A Moving Fuller Award Ceremony for Reginald Gibbons
Wednesday, October 13, 2021
Reginald Gibbons received the Fuller Award for lifetime achievement on September 30, 2021. The fun, moving ceremony was hosted online by the Chicago Literary Hall of Fame, the Newberry Library, and more than a dozen other partners. Named after the notable Chicago writer and Hall of Famer Henry Blake Fuller, the coveted award recognizes people who master the art of writing and inspire others along the way.
Reginald Gibbons has done — and is doing — it all.
During the ceremony, he was fêted by the best of the best: Liesl Olson, Randall Albers, Ray Santisteban, Ydalmi V. Noriega, Michael Warr, Chris Abani, Donald G. Evans, Alex Kotlowitz and previous Fuller Award recipients Angela Jackson (2018) and Stuart Dybek (2018).
Two Fullers are usually awarded each year, but last year’s ceremonies, including the one for Gibbons, were postponed until this year. In order to due justice to the ceremonies, the CLHOF added just one new honoree this year (Sandra Cisneros this past spring). Luis Alberto Urrea, whose ceremony was also held over from last year, will receive a Fuller Award on October 28 at the National Museum of Mexican Art, located in Chicago’s Pilsen neighborhood.
The beautiful commemorative program for Reginald Gibbons also includes tributes from Joyce Carol Oates, Luis J. Rodriguez, Rosellen Brown, , Fred Shafer, Michael Anania, Barbara Egel, Mike Puican, Ed Roberson, Alexsandar Hemon, and many others. Brown received a Fuller in 2016. Plumpp received a Fuller in 2019.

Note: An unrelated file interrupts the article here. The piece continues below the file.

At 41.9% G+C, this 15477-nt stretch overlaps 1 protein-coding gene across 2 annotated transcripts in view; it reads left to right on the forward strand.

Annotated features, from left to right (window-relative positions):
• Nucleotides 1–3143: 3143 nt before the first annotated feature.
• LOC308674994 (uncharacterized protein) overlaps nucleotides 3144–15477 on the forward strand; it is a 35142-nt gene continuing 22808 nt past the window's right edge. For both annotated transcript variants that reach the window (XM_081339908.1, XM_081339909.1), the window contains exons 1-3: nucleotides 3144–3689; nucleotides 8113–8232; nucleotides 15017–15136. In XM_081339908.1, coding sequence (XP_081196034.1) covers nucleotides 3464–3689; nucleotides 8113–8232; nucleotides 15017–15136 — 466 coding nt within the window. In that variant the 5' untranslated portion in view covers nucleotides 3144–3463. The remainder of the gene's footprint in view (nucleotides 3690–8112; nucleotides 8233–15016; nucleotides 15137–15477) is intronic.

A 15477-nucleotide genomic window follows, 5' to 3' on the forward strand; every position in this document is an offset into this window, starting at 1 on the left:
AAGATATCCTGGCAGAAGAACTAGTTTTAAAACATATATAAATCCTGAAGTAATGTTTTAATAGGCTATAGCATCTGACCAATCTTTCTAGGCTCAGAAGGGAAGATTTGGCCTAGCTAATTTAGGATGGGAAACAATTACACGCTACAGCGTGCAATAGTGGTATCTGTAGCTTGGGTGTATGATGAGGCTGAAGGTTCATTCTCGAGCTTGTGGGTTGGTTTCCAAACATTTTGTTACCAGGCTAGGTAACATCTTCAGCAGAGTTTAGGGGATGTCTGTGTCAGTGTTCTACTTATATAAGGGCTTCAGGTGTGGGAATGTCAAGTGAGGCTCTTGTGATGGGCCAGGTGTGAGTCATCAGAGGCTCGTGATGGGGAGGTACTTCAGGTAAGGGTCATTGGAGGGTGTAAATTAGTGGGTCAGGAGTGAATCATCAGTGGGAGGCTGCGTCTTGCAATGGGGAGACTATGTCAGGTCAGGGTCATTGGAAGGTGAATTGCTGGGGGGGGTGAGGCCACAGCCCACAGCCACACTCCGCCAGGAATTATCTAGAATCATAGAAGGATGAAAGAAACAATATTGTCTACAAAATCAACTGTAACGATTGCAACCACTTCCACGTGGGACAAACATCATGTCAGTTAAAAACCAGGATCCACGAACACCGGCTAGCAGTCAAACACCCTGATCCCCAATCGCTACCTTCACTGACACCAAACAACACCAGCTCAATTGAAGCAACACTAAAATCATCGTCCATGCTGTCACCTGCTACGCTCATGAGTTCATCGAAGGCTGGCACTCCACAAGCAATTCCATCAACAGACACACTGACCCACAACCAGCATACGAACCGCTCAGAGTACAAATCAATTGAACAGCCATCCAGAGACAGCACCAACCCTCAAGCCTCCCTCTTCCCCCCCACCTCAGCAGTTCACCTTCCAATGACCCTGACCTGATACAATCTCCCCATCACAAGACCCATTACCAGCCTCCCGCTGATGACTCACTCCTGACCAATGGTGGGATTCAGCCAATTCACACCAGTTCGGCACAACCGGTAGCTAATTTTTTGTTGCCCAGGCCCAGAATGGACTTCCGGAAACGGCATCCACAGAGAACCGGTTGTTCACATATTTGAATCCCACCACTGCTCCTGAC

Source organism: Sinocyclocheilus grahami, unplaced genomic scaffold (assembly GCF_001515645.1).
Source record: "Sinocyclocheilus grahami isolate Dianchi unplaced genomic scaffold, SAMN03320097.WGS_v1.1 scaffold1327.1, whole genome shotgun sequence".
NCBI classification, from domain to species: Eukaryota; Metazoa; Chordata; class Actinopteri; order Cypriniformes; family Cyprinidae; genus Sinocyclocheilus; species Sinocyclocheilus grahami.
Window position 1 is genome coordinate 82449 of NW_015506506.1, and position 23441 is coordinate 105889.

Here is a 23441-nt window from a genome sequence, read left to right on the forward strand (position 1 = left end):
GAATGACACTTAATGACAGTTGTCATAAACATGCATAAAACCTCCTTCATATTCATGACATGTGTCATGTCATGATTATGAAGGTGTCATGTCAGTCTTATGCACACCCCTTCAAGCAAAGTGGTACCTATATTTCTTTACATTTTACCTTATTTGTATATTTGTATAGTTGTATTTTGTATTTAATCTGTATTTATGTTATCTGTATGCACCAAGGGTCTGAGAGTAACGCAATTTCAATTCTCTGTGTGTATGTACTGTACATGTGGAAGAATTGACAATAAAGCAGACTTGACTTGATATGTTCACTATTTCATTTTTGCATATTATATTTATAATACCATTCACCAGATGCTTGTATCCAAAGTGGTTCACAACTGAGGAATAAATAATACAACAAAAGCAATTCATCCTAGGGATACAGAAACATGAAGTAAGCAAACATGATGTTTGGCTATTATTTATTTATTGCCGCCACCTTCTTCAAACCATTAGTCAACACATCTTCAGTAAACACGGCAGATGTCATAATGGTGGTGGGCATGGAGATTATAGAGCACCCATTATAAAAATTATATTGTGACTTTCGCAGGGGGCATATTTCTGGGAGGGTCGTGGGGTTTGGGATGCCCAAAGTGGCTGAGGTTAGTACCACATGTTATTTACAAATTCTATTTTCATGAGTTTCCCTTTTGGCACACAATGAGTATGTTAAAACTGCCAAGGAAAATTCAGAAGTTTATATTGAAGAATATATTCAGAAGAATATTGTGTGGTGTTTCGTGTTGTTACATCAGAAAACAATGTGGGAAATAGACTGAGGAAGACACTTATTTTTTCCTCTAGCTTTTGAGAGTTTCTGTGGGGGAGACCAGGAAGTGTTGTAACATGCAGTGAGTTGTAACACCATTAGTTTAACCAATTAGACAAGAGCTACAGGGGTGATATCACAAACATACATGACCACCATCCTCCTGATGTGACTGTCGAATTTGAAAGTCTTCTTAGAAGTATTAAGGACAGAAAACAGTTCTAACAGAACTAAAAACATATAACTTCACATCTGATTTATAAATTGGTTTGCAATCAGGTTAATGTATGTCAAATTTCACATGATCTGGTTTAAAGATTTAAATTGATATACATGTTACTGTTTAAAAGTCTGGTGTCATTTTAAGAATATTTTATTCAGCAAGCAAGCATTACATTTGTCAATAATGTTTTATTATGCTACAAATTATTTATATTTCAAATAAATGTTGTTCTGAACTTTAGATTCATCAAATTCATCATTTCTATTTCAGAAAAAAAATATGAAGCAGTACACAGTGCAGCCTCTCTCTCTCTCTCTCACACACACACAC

On a personal note, one of the 20,000 or so prose manuscripts Reginald Gibbons read over his years as Editor of TriQuarterly was my short story, “Eulogy.” So I’m not without bias when it comes to applauding the man. And as the entire Chicago literary community says congratulations and thank you and bravo for a lifetime of commitment to elevating literature and building a stronger community, I add my own humble thanks, congratulations and bravo for a big break years ago.
Michael Burke is the author of the short story collection What You Don’t Know About Men, and the plays Wama-Wama Zing Bing and Let’s Spend Money. He occasionally appears as a guest lecturer in English and fiction-writing classes (most recently: Columbia College Chicago, College of DuPage and Northeastern Illinois University) and as a performer at various literary readings. He was born in Chicago’s Jefferson Park neighborhood and now lives in Edgewater with his husband, the magician Robert Charles.